Building with Compost? Researchers Turn Food Scraps into Materials Stronger than Concrete

When you’re not in the mood to compost food scraps, you may be able to use them to make concrete! At least this is what researchers hope to achieve in the near future.

In fact, they’re closer to the end goal. They’ve found a method to use fruit and veggie scraps to produce strong building materials that will stay tasty and edible after the transformation.

Could this new process be a key to reducing the amount of food waste that enters our landfills?-Let’s find out!

Food Scraps can Be Used for Making Concrete

Around 1.3 billion metric tons of food becomes waste on a yearly basis according to data by the UN. This isn’t just costly, but also bad for our environment as growing food consumes a big part of the water and energy of the world.

Moreover, organic scraps decomposing in the landfills release methane emissions that contribute to climate change.

Previously, researchers have proposed making fuels from food waste. This team from the University of Tokyo wanted to come up with a creative method to use fruit and veggie waste.

Their goal was to use seaweed and other food scraps to make materials at least as strong as concrete, explains Yuya Sakai, an industrial scientist from the university. However, they also wanted to discover if they could keep the leftovers’ flavor.

Therefore, they vacuum-dried several scraps, including orange and onion peels, seaweed bits, and leaves from cabbage. Then, they pulverized these materials into powder and mixed them with water and seasonings.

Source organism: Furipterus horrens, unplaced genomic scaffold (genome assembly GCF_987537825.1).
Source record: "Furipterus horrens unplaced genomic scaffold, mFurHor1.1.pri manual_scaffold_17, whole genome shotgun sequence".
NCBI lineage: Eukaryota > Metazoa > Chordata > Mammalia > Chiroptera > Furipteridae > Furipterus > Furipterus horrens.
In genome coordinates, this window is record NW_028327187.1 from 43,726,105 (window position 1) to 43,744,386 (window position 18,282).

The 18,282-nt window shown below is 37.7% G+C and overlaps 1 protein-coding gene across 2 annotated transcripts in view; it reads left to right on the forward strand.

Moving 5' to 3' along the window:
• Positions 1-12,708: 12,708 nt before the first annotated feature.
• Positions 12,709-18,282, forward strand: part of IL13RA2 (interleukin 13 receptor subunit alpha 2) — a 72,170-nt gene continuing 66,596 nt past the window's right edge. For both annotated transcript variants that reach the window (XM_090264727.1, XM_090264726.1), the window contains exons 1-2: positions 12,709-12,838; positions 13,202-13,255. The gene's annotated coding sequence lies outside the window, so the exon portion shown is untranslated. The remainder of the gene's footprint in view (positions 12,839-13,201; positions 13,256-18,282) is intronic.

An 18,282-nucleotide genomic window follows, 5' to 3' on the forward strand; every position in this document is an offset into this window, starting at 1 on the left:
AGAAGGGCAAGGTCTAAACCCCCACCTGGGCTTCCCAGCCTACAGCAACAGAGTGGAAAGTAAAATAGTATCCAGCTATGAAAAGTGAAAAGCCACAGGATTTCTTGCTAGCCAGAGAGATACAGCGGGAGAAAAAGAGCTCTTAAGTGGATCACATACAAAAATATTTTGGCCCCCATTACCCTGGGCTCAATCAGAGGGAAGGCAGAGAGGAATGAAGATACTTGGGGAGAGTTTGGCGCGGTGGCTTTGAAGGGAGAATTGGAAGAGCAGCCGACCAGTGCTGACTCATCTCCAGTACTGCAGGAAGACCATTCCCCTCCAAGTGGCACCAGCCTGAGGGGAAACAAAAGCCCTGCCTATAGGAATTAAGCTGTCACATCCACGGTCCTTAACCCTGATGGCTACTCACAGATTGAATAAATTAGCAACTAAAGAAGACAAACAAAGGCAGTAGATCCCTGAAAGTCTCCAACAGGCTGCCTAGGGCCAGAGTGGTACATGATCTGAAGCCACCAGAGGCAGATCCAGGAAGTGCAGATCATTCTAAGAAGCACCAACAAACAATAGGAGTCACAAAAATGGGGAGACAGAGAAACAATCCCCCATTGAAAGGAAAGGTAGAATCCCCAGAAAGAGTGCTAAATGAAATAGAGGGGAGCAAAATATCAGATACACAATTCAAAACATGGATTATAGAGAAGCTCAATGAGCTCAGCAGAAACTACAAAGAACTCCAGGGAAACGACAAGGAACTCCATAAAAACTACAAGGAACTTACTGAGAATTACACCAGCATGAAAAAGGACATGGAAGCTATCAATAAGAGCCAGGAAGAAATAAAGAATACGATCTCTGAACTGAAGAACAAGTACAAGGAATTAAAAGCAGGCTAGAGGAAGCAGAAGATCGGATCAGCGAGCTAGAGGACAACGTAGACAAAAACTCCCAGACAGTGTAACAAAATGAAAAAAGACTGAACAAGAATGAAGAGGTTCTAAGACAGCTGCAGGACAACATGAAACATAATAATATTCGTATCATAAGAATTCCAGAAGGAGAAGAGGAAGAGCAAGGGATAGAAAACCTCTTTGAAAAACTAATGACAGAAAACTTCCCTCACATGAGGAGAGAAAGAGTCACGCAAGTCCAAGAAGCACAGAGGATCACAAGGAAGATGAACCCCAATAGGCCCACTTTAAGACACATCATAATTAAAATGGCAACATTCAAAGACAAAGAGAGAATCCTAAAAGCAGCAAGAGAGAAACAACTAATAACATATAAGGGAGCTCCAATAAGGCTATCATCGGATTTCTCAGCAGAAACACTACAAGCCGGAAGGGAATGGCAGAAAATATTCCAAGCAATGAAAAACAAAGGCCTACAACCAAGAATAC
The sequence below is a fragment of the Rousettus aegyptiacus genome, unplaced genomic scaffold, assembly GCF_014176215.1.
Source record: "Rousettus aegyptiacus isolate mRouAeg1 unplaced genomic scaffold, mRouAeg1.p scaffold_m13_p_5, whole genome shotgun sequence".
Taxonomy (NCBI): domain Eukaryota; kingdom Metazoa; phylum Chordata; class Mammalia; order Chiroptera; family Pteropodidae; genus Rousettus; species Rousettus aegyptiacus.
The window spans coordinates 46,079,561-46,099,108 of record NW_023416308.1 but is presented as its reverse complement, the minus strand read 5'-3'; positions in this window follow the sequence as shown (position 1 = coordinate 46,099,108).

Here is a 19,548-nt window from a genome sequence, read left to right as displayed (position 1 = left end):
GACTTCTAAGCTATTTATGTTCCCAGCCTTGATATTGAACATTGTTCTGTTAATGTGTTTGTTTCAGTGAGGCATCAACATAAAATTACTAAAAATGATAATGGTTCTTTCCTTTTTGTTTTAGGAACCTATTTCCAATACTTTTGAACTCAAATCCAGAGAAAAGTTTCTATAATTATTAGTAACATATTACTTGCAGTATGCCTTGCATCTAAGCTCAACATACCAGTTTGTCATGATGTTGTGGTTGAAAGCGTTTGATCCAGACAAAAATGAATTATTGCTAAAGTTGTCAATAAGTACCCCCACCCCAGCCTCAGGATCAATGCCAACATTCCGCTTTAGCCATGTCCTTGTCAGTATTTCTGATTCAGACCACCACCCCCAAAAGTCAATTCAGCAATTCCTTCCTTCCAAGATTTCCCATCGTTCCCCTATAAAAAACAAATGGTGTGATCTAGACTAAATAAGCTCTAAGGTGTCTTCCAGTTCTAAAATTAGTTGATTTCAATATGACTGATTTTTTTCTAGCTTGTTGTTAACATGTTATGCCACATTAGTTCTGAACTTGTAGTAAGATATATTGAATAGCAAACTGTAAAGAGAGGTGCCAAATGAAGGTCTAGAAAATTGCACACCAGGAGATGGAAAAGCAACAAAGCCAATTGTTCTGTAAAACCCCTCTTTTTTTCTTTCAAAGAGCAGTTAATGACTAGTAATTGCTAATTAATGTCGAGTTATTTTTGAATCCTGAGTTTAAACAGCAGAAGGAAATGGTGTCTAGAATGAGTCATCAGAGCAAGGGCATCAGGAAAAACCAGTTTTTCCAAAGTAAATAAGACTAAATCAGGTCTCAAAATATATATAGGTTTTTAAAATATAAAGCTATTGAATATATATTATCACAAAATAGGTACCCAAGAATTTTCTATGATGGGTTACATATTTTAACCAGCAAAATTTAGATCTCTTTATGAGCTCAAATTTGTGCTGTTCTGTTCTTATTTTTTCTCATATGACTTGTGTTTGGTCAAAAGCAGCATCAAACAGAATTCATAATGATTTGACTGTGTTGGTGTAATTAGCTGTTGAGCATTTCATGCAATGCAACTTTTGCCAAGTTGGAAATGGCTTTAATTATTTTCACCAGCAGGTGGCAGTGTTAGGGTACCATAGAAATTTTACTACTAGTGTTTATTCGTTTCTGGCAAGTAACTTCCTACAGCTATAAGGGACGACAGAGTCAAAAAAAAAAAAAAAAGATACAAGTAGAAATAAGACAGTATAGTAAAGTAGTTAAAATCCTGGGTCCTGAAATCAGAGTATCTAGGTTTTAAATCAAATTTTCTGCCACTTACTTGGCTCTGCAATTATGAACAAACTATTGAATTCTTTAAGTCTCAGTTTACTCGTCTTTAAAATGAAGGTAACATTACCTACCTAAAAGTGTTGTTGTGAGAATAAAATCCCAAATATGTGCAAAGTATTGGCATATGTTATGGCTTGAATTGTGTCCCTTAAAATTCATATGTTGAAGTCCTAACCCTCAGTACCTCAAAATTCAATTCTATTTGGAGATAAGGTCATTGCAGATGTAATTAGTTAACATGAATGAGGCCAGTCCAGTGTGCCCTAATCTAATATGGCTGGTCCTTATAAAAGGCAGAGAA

The end result was past pressed in molds at high temperatures. This hot-press method is usually used for construction material production using wood powder.

When Will the Results Be Available to the Public?

The team plans to report their research at the 70th Annual Meeting of the Society of Materials Science in Japan.

These materials turned out to be both durable and edible. When they left them exposed to the air for four months, the materials didn’t lose their appearance or taste and also managed to resist rot and insects.

Interestingly, the Chinese cabbage leaves turned out to be the strongest material, more than three times stronger than concrete.

What Are the Potential Uses of these Materials?

Whether these materials could be effective in construction remains to be seen; however, they’re maybe suitable to use in packaging or toys.

After all, if a child is already chewing them, some flavor and nutrition may well be beneficial.